Exclusive: F1 Academy star shines light on Wolff’s influence


Abby Poling said she “wouldn't have believed” a Formula 1 Academy was possible 10 years ago, when she began her karting career.

The 21-year-old sits at the top of the women's championship standings after two rounds, following a dominant weekend at the Miami Grand Prix, where the Alpine junior took a double pole position and won both races.

Following this victory in Florida, Bowling became the first woman to win a Formula 4 race in Britain, on her way to scoring points in all three races at Brands Hatch last weekend. Having competed in the inaugural Formula 1 Academy season last year, finishing fifth after a string of podium finishes, Poling is splitting time between the two series this season.

The Formula 1 Academy was launched in the wake of the W-Series, a championship in which she also competed, in order to enhance the prospects of talented female racing drivers, who have long not had the same opportunities as their male counterparts.

Under the leadership of Managing Director Susie Wolff, the Formula 1 Academy is supported by five strong racing series to fill a grid of 15 full-time drivers, and all seven rounds of the series are part of the Formula 1 support bill – just like Formula 2 and FIA Formula 3. .

What's more, this year, it has the backing of every team on the Formula 1 circuit, as well as a host of high-profile brands – many of which adorn the liveries of the cars, including Tommy Hilfiger and Charlotte Tilbury.

“If you had told me 10 years ago that we would have this all-women's championship – racing with the support of Formula 1 and achieving so much and giving so many opportunities – I probably wouldn't have believed you.” Pull said Racing News 365 In an exclusive interview.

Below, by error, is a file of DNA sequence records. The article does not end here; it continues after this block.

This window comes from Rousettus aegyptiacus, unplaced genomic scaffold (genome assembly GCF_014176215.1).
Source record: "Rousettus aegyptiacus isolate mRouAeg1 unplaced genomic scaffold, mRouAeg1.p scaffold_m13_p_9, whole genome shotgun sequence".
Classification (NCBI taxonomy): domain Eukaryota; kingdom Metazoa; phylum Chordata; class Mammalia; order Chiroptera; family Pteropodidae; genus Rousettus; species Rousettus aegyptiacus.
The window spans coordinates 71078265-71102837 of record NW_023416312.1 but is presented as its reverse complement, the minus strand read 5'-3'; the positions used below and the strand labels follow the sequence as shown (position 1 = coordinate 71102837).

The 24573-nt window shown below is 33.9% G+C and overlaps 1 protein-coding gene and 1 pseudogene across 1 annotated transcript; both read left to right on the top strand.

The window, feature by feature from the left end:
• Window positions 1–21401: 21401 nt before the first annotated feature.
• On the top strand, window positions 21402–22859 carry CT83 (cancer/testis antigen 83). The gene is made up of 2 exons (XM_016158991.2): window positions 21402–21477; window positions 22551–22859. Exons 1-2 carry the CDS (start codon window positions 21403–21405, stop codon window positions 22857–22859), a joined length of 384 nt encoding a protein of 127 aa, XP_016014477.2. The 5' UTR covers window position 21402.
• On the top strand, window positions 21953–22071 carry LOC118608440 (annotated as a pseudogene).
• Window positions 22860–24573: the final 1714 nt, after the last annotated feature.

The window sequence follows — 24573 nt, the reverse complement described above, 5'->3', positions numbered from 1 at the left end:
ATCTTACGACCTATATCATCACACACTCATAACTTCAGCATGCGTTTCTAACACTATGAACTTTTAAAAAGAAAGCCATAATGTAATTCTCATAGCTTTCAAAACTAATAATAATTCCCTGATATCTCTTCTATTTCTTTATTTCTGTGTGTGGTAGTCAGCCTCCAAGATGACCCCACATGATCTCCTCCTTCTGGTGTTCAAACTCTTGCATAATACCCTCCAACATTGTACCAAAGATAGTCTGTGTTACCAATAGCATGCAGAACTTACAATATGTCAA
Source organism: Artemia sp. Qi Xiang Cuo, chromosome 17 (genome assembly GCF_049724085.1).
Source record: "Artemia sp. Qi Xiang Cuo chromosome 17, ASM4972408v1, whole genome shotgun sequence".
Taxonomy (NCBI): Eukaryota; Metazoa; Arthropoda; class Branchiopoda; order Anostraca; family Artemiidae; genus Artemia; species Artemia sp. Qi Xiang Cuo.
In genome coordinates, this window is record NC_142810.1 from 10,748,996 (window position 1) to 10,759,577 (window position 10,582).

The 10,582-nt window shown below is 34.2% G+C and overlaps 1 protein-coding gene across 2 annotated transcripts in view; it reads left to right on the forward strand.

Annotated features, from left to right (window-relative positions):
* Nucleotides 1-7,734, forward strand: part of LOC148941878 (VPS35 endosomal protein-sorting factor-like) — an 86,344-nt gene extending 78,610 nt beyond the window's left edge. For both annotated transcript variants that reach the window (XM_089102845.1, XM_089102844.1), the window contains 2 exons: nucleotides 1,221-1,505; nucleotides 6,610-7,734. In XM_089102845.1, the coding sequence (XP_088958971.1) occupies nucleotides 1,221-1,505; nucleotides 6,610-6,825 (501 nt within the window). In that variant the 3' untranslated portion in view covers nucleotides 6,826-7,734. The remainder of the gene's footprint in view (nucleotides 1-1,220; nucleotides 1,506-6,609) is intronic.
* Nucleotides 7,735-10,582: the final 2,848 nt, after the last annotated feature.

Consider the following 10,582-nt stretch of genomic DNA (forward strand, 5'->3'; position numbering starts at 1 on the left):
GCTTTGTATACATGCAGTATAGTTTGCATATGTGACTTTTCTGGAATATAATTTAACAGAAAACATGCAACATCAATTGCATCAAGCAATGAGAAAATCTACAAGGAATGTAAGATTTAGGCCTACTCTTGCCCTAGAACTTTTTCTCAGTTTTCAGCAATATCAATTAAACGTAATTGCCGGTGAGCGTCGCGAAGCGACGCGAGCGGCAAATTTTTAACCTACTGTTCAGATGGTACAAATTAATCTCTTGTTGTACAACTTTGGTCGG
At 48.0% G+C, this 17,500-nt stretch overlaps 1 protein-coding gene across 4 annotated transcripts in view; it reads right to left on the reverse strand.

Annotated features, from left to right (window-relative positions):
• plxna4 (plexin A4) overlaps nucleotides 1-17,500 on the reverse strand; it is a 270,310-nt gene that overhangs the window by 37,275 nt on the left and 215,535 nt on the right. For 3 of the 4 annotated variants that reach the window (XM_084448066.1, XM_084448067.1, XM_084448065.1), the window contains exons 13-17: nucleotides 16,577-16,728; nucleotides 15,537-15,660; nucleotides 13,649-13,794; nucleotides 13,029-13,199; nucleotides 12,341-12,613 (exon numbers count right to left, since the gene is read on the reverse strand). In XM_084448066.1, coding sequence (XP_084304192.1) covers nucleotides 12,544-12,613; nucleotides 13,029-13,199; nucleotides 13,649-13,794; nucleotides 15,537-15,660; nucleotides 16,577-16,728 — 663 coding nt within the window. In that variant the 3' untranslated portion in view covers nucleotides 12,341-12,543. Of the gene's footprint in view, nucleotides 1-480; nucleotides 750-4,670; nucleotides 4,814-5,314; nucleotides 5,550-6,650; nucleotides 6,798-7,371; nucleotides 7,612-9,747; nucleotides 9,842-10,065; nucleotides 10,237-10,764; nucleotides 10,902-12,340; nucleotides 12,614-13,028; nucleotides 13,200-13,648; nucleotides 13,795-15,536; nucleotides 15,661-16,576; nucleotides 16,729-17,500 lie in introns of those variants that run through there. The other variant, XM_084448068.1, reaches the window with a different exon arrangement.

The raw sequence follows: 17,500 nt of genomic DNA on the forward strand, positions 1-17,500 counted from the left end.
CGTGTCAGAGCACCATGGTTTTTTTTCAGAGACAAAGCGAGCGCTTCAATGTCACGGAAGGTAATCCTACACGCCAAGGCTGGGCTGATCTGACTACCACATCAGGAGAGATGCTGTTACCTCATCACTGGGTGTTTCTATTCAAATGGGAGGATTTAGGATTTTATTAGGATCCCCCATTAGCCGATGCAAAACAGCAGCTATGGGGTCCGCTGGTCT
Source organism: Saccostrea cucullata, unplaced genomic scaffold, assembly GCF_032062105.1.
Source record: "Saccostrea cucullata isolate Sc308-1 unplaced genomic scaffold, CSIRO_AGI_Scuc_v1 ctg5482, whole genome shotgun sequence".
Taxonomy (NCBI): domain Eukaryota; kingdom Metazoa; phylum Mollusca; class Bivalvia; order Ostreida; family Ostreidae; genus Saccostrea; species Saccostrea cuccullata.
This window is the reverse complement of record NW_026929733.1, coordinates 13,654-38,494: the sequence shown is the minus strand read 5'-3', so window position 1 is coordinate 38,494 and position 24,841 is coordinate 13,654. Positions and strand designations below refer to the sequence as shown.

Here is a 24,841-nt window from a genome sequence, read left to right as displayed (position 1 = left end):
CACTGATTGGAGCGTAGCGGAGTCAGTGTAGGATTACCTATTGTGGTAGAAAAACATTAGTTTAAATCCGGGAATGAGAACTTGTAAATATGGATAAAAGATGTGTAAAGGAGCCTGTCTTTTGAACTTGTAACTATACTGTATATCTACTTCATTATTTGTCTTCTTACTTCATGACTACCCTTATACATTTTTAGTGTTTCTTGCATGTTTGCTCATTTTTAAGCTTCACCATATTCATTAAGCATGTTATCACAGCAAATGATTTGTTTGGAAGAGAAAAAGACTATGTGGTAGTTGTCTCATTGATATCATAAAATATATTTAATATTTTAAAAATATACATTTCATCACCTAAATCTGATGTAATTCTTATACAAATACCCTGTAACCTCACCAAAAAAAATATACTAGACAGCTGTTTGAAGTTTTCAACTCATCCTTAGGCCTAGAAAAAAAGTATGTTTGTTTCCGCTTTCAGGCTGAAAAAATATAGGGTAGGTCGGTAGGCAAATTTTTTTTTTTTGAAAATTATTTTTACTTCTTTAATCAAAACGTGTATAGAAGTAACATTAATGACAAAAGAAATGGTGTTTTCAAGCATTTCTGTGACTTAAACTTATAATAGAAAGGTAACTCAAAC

“But Susie [Wolff] I've identified and done that and created the F1 Academy, which gives us all a great sit-down time and also great exposure – the coverage is absolutely amazing, to be honest.

Wolff knows exactly what we need.

Wolff raced in Formula Renault and British Formula 3 in the early 2000s before moving to the DTM. After that period, she spent three seasons as a development driver at Williams, before retiring from motorsport in 2015.

The 41-year-old then joined Venturi's Formula E team as team principal in 2018, where she stayed until 2022 – before taking over the reins of the newly established Formula 1 Academy last year.

“Susie knows exactly what we need. She's been there and done that as a rookie driver,” Bolling explained, highlighting the experience the series boss has to rely on.

“I've known that track time and financial support is very important. So, by getting all the Formula 1 teams involved, it's difficult at the best of times to get them all to agree to one thing, but getting all 10 teams on board is achievable.” Formula 1 teams are on board for this which is great.

“It just helps us girls continue our careers and continue to grow and get better, and it puts us in front of the right people – the people who are watching us.

“I'm in the Alpine Academy, of course, but it's a great opportunity for others to also get into the junior program with the Formula 1 team.”



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